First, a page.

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  Mass Accommodation and Gas-Particle Partitioning in Secondary Organic Aerosols: Dependence on Diffusivity, Volatility, Particle-phase Reactions, and Penetration Depth

Garfinkel, C. I., Harari, O., Ziskin, S., Rao, J., Morgenstern, O., Zeng, G., et al. (2020). Mass Accommodation and Gas-Particle Partitioning in Secondary Organic Aerosols: Dependence on Diffusivity, Volatility, Particle-phase Reactions, and Penetration Depth. Atmospheric Chemistry and Physics Discussions, 20. doi:10.5194/acp-2020-801.

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 Creators:
Garfinkel, Chaim Israel, Author
Harari, Ohad, Author
Ziskin, Shlomi, Author
Rao, Jian, Author
Morgenstern, Olaf, Author
Zeng, Guang, Author
Tilmes, Simone, Author
Kinnison, Doug, Author
O'Connor, Fiona M., Author
Butchart, Neal, Author
Deushi, Makoto, Author
Jöckel, Patrick, Author
Pozzer, Andrea1, Author              
Affiliations:
1Atmospheric Chemistry, Max Planck Institute for Chemistry, Max Planck Society, ou_1826285              

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 Abstract: The connection between the dominant mode of interannual variability in the tropical troposphere, El Nino Southern Oscillation (ENSO), and entry of stratospheric water vapor, is analyzed in a set of the model simulations archived for the Chemistry-Climate Model Initiative (CCMI) project and for phase 6 of the Coupled Model Intercomparison Project. While the models agree on the temperature response to ENSO in the tropical troposphere and lower stratosphere, and all models also agree on the zonal structure of the response in the tropical tropopause layer, the only aspect of the entry water vapor with consensus is that La Nina leads to moistening in winter relative to neutral ENSO. For El Nino and for other seasons there are significant differences among the models. For example, some models find that the enhanced water vapor for La Nina in the winter of the event reverses in spring and summer, other models find that this moistening persists, while some show a nonlinear response with both El Nino and La Nina leading to enhanced water vapor in both winter, spring, and summer. Focusing on Central Pacific ENSO versus East Pacific ENSO, or temperatures in the mid-troposphere as compared to temperatures near the surface, does not narrow the inter-model discrepancies. Despite this diversity in response, the temperature response near the cold point can explain the response of water vapor when each model is considered separately. While the observational record is too short to fully constrain the response to ENSO, it is clear that most models suffer from biases in the magnitude of interannual variability of entry water vapor. This bias could be due to missing forcing processes that contribute to observed variability in cold point temperatures.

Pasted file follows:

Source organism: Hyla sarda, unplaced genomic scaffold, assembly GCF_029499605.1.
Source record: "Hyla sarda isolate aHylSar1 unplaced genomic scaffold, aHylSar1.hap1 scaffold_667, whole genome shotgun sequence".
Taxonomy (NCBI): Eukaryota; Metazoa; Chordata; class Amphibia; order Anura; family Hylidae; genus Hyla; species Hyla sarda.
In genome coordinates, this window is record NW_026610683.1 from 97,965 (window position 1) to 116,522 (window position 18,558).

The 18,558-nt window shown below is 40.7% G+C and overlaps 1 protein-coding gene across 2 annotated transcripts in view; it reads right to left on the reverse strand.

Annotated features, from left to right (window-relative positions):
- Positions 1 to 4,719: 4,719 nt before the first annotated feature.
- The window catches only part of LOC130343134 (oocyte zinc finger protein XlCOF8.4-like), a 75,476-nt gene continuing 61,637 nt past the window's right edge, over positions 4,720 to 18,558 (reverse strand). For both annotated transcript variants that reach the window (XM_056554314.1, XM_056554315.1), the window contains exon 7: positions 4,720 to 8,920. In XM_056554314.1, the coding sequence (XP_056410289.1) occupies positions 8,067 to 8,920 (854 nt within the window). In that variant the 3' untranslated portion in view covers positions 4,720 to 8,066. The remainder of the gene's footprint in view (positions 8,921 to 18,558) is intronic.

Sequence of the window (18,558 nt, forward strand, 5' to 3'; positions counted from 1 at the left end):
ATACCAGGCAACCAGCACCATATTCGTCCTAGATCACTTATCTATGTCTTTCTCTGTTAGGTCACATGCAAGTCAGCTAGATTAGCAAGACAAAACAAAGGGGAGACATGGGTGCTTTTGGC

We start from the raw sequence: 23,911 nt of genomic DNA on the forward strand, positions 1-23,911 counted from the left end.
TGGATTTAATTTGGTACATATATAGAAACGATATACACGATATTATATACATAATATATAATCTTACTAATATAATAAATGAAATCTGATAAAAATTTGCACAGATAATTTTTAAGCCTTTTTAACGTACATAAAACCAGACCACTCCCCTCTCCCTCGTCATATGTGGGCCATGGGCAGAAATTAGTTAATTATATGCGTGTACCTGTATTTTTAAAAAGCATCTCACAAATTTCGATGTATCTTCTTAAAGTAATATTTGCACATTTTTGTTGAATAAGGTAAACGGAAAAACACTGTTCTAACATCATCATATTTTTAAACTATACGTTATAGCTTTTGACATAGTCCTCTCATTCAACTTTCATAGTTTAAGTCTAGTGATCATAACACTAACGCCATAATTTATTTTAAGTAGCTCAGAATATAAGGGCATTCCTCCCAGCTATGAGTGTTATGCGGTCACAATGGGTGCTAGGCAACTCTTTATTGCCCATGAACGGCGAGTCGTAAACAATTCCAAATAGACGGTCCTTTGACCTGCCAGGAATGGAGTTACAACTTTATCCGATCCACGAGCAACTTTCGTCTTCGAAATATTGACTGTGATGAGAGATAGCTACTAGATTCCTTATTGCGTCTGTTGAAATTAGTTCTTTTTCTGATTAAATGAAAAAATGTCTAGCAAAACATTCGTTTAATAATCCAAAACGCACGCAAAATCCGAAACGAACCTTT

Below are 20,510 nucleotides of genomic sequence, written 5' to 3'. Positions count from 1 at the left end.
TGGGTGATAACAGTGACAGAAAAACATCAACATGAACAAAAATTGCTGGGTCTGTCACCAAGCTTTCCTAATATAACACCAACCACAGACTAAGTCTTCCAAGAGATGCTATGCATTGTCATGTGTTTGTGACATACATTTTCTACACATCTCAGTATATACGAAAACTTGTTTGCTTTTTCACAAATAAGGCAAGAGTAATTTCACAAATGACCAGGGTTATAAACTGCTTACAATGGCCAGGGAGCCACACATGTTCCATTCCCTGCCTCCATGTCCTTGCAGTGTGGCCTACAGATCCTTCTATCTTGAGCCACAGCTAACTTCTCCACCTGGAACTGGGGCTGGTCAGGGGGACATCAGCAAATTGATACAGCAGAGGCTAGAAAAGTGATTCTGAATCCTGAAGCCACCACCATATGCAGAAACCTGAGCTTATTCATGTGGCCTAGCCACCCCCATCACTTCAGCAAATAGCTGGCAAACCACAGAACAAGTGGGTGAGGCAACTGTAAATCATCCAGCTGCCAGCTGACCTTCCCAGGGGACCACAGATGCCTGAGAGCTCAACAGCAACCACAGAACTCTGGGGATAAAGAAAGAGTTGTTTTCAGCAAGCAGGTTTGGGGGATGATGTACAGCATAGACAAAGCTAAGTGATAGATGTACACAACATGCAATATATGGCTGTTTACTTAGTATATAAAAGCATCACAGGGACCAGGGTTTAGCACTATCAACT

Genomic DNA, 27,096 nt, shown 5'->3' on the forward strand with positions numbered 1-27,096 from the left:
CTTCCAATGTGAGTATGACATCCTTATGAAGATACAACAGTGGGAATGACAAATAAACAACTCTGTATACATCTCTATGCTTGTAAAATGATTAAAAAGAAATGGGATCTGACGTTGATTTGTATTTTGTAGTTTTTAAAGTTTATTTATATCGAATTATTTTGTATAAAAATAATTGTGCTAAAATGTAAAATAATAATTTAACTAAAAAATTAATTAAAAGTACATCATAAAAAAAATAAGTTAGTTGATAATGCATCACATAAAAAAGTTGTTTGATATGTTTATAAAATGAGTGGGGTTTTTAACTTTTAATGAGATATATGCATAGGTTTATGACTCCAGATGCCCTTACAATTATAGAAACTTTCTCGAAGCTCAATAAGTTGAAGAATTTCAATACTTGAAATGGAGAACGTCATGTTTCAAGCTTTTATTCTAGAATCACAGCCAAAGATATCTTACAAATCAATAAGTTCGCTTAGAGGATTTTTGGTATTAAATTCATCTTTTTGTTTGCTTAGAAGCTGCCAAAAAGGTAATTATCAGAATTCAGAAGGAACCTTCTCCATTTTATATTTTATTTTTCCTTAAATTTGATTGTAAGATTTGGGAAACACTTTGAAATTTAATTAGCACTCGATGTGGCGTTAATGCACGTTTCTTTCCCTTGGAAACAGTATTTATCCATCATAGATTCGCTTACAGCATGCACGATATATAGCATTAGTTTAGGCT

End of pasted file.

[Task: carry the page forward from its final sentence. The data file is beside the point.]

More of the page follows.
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Language(s): eng - English
 Dates: 2020-09-10
 Publication Status: Published online
 Pages: -
 Publishing info: -
 Table of Contents: -
 Rev. Type: No review
 Identifiers: DOI: 10.5194/acp-2020-801
 Degree: -

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Title: Atmospheric Chemistry and Physics Discussions
  Abbreviation : Atmos. Chem. Phys. Discuss.
Source Genre: Journal
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Publ. Info: Katlenburg-Lindau, Germany : European Geophysical Society, Copernicus Publ.
Pages: 23 Volume / Issue: 20 Sequence Number: - Start / End Page: - Identifier: ISSN: 1680-7367
CoNE: https://pure.mpg.de/cone/journals/resource/111076360006006